The setting is a dinner at the house of Simon. Now people of this time and of the Greco-Roman culture were used to dinners that included discussion of issues and sometimes even a lively debate.[2] Contrary to how we prefer for politics or religion to stay out of our Thanksgiving or other holiday meals—people in Jesus’ time embraced it. But the dinner is interrupted by an unexpected character—a woman from the city, called a sinner. She crashes the dinner party, an alabaster box full of perfume in hand. To Simon and the Pharisees, she is unclean. Her mere presence has ruined everything in a lovely evening.

But this woman, called sinner, stands behind Jesus, crying her eyes out. Thanks for the details, Luke.

The woman stand behind Jesus–as if she were following him.

She cries so much in fact that her tears drip on Jesus’ feet. So as she wipes her tears, she anoints Jesus with perfume. In the Greek language, the verb used here for crying, kissing, and anointing is ongoing—meaning that this woman repeatedly cried, wiped Jesus’ feet, and anointed him.

So beautiful, isn’t it? We cannot imagine anyone actually disapproving of such a thing, right?

But the Pharisee speaks up and even criticizes Jesus. How could this so-called prophet not know that this woman was a sinner? In classic Jesus fashion, he tells Simon a story—a parable.

A man lends money to two other guys. One guy owes 500 and the other only 50. Eventually, they are both down on their luck. But the lender forgives the loan, surprisingly. So, Jesus asks Simon: which guy is more grateful to be out of debt? Simon answers with the obvious response: the guy who owed the most. Jesus then addresses Simon by his name, showing respect. And Simon seems open to a new teaching.

Teacher, speak.

No longer fitting nicely into the category of Pharisee, Simon is listening.

But just then, when everything seems to be just right, Jesus shocks everyone with a question.

Do you see this woman?

Do you see this woman?

Remember, Jesus was in Simon’s house. Simon was the host. Did Simon put water on Jesus’ feet? Did he give him a kiss? Did he anoint him with oil? No. But the woman, the one Simon called a sinner, most certainly did.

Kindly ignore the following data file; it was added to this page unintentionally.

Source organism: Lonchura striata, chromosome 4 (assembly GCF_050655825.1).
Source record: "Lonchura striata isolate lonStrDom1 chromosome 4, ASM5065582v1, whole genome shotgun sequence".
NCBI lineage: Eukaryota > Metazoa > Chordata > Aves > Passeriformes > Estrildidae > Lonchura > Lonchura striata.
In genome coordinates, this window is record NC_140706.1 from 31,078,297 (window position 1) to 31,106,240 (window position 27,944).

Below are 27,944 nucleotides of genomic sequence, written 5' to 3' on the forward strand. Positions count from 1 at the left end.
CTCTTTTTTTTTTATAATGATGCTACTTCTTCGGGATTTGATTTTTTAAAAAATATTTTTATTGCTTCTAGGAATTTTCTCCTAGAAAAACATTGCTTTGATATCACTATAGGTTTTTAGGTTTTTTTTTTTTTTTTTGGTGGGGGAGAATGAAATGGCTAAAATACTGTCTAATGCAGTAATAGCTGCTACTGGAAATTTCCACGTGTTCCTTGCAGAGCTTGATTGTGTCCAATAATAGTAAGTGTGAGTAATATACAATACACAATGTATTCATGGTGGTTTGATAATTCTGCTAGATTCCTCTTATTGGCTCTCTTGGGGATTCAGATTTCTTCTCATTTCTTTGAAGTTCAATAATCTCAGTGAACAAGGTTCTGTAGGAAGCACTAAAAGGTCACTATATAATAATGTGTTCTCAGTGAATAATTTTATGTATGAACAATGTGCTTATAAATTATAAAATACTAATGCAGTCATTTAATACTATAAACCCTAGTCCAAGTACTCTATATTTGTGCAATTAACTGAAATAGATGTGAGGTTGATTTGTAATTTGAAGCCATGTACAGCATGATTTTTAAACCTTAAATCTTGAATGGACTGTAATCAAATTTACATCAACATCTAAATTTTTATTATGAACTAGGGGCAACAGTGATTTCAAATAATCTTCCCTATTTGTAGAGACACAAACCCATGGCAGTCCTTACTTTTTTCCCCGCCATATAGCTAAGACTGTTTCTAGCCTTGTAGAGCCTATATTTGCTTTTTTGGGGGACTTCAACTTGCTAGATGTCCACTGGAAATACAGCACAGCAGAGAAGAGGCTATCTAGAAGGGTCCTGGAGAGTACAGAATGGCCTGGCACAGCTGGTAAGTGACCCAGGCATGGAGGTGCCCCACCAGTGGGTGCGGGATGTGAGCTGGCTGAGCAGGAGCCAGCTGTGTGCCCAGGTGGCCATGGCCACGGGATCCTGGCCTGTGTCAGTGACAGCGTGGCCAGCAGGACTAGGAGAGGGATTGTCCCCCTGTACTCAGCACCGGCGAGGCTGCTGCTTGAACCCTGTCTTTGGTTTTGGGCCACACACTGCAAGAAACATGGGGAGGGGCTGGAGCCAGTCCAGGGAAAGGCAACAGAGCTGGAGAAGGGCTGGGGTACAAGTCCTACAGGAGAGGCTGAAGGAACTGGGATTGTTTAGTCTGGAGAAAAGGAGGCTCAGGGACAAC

For this reason, I say to you, her sins, which are many, have been forgiven, because she loved much.

Jesus turned to the woman. Not only was she not a sinner now, she had already been forgiven. Her loving actions, performed in front of Pharisees and Jesus, were an expression of forgiveness received.


In life, we tend to believe that forgiveness is granted only to those who do something amazing to deserve it. We tend to think that we are forgiven if we are somehow better people or if we have more faith. But Jesus contradicts this. People are forgiven before they blink—before they have a chance to pray or before they show their faith. They only have to recognize forgiveness–accept it, and live it. And then their gratitude shines through.

In this story, and in our story, forgiveness is healing. It is restoration. Someone who feels that he/she owes something in life is released from that debt. Debts of any kind in relationships can be forgiven. Forgiveness is about releasing another person from the guilt of some past injury or harm that he/she has caused.

Forgiveness also restores your own self. When you feel guilty, like you owe people things—maybe you start to feel that you owe society, or your family, or the church, or even God things. This becomes your life. You are in debt. Guilt fills you. It traps you. You cannot move forward.

Simon teaches us this. He cannot admit that he himself needs forgiveness. That is why he does not accept the woman’s gratitude. That is why he cannot see her. She is an instrument of God’s grace and Simon calls her sinner.

Friends, forgiveness is not earned.

Any debt that we feel we owe God is already forgiven.

Mercy is mercy for a reason—so we don’t elevate ourselves above others.

And we are called to apply this to our relationships. Forgiveness is everything.

Admittedly, there are people in our lives who are hard to forgive. There are some we do not see, because we do not want for them to be forgiven. The hurt is real and the debt hovers over us. But I wonder, what if we chose to forgive? What if we forgave debts? How would that transform our relationships? Our communities? Our churches? For when we forgive, we not only forgive the person, we claim forgiveness for ourselves.

We should not take this lightly. We should not underestimate the worth of forgiveness.

It is powerful.

It is healing.

And friends–it is possible. Amen.

[1] MARK 14:3-8, RSV.

[2] Reader’s Guide to Meals, Food and Table Fellowship in the New Testament, Jerome H. Neyrey, University of Notre Dame.